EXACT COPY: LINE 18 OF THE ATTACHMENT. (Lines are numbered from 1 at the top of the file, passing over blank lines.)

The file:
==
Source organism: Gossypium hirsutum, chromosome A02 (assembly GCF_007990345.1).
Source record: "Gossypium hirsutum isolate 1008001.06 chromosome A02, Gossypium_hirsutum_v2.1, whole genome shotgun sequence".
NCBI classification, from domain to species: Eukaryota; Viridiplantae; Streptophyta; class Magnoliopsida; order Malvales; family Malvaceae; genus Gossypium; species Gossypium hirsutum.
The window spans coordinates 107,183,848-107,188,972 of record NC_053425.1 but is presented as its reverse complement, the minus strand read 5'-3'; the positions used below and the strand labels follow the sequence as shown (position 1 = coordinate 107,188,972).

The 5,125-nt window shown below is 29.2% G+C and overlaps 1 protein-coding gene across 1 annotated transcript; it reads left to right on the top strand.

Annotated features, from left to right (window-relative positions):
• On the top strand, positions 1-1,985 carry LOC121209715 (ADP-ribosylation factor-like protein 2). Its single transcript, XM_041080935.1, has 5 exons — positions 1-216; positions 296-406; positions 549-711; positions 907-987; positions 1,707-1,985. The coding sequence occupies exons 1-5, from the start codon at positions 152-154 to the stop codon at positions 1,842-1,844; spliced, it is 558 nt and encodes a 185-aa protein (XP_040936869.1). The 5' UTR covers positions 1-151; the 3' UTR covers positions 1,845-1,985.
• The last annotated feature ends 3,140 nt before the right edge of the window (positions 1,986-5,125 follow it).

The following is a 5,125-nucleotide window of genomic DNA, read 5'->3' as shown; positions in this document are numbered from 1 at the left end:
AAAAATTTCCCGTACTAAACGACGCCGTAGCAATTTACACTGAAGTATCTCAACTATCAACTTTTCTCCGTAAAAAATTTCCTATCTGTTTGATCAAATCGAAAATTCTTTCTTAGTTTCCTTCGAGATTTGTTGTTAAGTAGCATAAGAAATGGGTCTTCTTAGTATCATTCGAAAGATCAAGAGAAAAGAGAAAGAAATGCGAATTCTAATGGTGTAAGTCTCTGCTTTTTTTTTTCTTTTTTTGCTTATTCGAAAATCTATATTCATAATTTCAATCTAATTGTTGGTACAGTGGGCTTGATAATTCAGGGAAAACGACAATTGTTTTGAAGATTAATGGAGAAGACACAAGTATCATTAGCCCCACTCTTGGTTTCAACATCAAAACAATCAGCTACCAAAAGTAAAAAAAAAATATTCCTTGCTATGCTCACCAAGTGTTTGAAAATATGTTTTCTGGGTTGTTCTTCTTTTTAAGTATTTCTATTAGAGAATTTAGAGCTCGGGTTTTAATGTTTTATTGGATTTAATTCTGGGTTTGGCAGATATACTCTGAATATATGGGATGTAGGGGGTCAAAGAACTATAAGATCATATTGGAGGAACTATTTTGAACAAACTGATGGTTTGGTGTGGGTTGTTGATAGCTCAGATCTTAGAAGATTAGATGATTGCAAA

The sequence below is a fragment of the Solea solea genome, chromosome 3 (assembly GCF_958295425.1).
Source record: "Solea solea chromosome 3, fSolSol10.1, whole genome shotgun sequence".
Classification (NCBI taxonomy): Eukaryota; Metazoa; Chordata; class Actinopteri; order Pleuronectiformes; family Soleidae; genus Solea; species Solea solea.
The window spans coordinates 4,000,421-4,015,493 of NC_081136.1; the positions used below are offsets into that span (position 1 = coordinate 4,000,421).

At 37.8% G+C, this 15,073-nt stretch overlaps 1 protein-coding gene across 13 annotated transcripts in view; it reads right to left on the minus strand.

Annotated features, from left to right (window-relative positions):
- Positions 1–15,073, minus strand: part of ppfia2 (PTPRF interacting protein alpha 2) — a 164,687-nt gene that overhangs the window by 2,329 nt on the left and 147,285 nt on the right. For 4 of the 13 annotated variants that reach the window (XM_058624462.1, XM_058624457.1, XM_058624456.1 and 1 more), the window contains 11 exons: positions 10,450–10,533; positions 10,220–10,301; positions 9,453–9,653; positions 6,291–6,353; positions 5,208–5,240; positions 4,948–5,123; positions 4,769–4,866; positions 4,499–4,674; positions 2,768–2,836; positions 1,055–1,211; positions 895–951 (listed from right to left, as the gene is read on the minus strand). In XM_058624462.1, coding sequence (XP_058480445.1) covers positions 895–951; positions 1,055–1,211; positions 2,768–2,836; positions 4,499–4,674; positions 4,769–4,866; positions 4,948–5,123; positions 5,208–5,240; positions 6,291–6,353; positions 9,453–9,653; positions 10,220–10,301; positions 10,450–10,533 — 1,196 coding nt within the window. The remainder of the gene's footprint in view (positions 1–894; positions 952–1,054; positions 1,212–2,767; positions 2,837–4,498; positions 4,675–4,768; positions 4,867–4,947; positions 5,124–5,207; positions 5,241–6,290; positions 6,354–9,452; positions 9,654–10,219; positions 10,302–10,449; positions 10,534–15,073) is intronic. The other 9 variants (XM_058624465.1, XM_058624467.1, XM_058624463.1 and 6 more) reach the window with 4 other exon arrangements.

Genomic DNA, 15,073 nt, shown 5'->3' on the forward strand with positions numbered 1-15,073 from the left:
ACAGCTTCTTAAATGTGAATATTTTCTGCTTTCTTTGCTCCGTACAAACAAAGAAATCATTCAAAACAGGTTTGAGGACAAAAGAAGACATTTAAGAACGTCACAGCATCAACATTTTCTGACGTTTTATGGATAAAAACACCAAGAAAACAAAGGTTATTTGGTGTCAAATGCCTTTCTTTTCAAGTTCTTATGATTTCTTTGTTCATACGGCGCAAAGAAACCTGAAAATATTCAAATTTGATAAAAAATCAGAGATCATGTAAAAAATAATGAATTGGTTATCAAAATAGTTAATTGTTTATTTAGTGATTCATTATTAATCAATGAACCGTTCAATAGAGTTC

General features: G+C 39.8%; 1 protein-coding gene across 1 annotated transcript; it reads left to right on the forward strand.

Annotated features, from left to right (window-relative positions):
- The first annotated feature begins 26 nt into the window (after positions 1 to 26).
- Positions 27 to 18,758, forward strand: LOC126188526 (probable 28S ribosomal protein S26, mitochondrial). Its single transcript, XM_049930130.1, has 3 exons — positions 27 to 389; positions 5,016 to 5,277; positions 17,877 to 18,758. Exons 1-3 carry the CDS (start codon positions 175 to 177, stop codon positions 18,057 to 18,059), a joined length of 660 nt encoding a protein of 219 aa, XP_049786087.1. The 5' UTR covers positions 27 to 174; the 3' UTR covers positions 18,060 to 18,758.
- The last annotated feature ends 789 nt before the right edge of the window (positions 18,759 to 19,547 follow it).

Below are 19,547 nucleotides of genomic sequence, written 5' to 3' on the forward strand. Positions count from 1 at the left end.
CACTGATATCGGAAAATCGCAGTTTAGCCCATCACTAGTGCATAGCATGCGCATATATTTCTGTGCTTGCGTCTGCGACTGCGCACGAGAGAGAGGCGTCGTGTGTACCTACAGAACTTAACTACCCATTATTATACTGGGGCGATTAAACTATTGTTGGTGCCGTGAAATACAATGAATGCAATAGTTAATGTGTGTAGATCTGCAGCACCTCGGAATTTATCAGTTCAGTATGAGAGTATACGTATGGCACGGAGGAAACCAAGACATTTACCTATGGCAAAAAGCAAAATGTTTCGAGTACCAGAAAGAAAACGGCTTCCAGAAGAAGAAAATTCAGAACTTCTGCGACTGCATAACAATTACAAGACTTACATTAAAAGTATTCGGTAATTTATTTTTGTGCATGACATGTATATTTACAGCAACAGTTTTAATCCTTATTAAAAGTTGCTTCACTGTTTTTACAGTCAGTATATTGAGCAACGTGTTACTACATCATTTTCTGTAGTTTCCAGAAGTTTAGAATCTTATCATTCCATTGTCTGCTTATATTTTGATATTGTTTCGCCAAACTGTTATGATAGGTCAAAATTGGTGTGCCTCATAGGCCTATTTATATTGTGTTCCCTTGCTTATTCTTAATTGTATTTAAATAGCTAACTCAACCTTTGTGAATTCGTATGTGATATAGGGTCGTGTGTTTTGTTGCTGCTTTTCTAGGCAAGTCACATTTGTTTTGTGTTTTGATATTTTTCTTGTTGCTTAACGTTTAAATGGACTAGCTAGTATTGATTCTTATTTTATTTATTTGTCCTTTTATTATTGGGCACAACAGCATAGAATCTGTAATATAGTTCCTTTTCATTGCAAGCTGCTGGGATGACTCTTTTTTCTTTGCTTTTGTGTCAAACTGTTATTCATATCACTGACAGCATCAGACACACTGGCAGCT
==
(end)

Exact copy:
Genomic DNA, 15,073 nt, shown 5'->3' on the forward strand with positions numbered 1-15,073 from the left: